To do this, Sturgeon and Murphy must presuppose a space free from particular interests, a level playing-field where no side enters or leaves with a disadvantage. A space, in short, where politics doesn’t exist. So Sturgeon argues that “education underpins all of our efforts to create a fairer, more productive, more prosperous society,” and that austerity has “been bad, not just for many individuals, but for the economy as a whole.” Murphy laments that inequality is “corrosive to our social fabric. It undermines the basic precepts of our society.”

The plausibility of the partnership model is dependent on that plural term: the possessive our, like subject we and object us, hovering mysteriously above the fray, finding bizarre rhetorical constructs like “the economy as a whole” on which it can perch and sing its enchanting song. “We” depoliticises, and this is why the nationalist politicians of Scottish social democracy are so determined to utilise it. Against the reality of class conflict, it posits a world where decisions can be smoothly made in the interests of “all of us”.

But this noble goal is never realised. Once they arrive at the national border, politics begins again. The nationalist hope of a depoliticised “us” is a false one, dependent on a false “them”: for Sturgeon, a crude caricature of “Westminster”; for Murphy, whichever party is keeping a supposedly classless “patriotic” Labour Party out of power.

The Government of “Us”

To trace this logic of depoliticisation we need to turn to history. In the 18th century the art of government was in danger. For early-modern government, the sovereign guaranteed the rights of homo juridicus, the subject of right. But the arrival and expansion of markets spawned a new subject: homo oeconomicus, the self-interested and utility-maximising “economic man”. This man, at home in his market, needed the sovereign to stay out of things. But government, increasingly dependent on markets, still needed to govern to ensure that things were stayed out of. The subject of right and economic man could not be governed in either the realm of rights or in the realm of the market. A new realm had to be conquered.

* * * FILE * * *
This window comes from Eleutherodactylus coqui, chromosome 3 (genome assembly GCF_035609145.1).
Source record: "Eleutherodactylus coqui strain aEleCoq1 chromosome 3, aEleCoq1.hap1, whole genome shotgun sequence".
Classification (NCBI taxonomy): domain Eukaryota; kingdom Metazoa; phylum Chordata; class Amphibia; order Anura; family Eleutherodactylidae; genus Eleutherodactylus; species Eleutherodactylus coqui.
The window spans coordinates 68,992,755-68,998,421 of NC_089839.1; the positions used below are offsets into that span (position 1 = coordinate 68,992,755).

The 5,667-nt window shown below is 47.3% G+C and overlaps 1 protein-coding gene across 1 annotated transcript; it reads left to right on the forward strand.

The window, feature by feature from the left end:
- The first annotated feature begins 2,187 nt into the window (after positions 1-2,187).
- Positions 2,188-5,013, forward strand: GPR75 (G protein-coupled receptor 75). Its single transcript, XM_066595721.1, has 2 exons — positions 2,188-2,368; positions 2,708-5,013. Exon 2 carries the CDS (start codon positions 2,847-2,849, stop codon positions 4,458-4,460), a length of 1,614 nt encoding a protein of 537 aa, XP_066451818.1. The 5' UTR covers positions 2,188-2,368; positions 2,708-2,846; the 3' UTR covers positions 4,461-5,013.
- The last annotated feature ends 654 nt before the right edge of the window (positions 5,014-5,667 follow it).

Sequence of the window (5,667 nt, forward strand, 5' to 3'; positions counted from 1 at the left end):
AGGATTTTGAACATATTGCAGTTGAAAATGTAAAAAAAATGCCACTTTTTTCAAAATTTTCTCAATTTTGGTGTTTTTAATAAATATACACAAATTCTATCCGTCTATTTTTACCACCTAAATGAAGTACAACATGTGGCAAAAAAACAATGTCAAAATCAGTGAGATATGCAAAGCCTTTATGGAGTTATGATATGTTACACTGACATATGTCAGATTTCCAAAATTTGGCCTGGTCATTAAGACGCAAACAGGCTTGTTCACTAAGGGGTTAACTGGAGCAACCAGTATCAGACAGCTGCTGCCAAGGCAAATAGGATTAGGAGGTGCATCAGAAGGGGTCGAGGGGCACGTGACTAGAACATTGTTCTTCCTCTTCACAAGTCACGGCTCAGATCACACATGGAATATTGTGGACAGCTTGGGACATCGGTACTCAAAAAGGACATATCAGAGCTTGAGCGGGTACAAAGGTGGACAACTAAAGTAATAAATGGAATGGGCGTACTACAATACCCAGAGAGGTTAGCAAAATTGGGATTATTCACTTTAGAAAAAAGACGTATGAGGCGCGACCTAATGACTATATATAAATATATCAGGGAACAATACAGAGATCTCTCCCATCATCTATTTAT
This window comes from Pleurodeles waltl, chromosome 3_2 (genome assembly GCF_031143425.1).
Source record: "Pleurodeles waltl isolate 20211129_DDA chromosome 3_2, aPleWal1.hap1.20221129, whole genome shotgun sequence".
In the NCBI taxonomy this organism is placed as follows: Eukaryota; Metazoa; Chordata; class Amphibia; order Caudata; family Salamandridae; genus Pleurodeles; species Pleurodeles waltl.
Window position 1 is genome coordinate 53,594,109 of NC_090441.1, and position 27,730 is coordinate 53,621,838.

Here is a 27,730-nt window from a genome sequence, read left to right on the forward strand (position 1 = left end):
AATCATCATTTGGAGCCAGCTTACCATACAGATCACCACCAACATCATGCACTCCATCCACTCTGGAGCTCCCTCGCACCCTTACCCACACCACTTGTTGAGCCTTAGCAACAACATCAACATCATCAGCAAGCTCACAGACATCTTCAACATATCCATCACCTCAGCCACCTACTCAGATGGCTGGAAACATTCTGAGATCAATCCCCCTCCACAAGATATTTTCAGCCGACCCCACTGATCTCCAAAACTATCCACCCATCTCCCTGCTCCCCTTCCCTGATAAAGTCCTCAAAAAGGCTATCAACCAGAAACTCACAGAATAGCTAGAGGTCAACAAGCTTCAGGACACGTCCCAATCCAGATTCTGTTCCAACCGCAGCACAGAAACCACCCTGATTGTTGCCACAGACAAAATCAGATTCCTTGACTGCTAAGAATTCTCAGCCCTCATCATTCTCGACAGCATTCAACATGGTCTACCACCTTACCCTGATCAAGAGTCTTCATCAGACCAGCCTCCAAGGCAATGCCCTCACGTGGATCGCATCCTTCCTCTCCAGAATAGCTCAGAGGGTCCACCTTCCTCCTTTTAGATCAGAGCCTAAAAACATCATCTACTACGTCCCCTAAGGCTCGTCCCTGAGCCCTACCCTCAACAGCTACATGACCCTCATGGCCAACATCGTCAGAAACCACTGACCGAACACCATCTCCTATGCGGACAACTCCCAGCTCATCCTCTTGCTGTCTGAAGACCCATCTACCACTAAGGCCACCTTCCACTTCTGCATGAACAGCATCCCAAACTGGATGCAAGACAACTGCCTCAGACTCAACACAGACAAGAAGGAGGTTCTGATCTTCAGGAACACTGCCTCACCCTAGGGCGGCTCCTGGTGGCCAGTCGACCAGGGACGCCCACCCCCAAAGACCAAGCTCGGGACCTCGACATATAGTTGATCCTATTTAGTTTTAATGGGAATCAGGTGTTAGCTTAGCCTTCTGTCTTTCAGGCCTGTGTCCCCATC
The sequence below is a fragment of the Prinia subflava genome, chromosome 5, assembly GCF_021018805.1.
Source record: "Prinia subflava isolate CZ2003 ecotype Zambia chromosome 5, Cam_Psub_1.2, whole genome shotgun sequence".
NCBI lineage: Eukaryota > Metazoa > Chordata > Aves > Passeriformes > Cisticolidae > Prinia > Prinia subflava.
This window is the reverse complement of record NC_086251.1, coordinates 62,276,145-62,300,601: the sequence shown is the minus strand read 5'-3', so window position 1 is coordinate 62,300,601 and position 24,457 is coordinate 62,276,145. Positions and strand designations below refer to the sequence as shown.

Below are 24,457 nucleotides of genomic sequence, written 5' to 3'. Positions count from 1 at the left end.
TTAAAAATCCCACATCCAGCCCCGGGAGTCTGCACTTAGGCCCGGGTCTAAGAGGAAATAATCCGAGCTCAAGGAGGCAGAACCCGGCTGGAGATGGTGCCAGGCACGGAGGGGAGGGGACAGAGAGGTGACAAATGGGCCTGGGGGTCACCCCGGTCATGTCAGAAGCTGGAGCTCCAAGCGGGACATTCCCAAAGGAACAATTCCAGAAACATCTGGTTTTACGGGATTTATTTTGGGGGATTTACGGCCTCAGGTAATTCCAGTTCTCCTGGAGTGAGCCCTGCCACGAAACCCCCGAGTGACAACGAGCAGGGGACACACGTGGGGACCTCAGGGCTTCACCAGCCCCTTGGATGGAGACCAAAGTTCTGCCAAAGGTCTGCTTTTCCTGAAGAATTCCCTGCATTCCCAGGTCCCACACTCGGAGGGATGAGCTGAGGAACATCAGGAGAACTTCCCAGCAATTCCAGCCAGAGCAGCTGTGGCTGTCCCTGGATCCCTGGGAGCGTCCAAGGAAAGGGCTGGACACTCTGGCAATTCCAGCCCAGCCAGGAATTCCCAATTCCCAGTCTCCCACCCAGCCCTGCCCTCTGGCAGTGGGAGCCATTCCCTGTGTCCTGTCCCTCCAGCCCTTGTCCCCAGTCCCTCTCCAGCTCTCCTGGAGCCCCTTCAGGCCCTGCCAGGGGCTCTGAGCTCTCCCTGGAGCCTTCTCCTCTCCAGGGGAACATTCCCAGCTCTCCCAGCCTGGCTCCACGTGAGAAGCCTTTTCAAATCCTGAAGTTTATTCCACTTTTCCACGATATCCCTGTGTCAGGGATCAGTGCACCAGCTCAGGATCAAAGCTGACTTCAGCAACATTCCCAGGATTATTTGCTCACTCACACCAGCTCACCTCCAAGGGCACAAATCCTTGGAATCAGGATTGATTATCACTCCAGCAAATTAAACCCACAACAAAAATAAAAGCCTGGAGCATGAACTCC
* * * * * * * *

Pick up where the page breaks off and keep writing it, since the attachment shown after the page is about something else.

Foucault identifies this new realm as civil society, and its chief cartographer as a Scot, Adam Ferguson, whose Essay on the History of Civil Society was an influence on both Hegel and Marx. For Ferguson, civil society is like the market, governed by the interplay of individual interests. But these are “disinterested interests”: sympathy, instinct, solidarity, and so on, binding individuals together in civil society. The invisible force of civil society allows the atomistic world of the emerging market to hang together.

But other disinterested interests like jealousy, loathing, and other less amicable quirks of the human psyche, provoke the civil subject to enlist “on one side of a tribe or community”. Furthermore, the market relies on this community, but simultaneously threatens to tear it apart. Something stronger, broader and more cohesive must be found to ensure stability. We find ourselves back at “we”: the nation, anchored in the state.

“Nationalism is a virus”

Ferguson expresses the governing logic of the modern state: nationalism. Because the economy requires humans that are selfish and economic, government is impossible unless they are simultaneously conceived as civil and solidaristic. The management and justification of this contradiction is the central task of governments and their intelligentsia. The internal tensions of every society, forever threatening to send heads thudding into baskets, need to be harnessed and externalised onto whatever is not “we”.

Tom Nairn wrote that “nationalism is amongst other things a name for the general condition of the modern body politic”. He analysed how this art of government spread, not from the rich capitalist countries to the poorer, underdeveloped ones, but from the latter to the former. In the long back-and-forth battle of uneven development, the nationalist cure for internal maladies of the modern state became a contagion, leaping from the economic periphery to the core and back again until it spanned the globe, undergoing terrible mutations in the process. Nationalism is a virus. It infects the oppressed, disguised as palliative care for a crisis-ridden political malaise from which they cannot recover so long as oppression endures. It is the general condition of the modern body politic, and the modern body politic is sick because we’re not genetically programmed to make political decisions.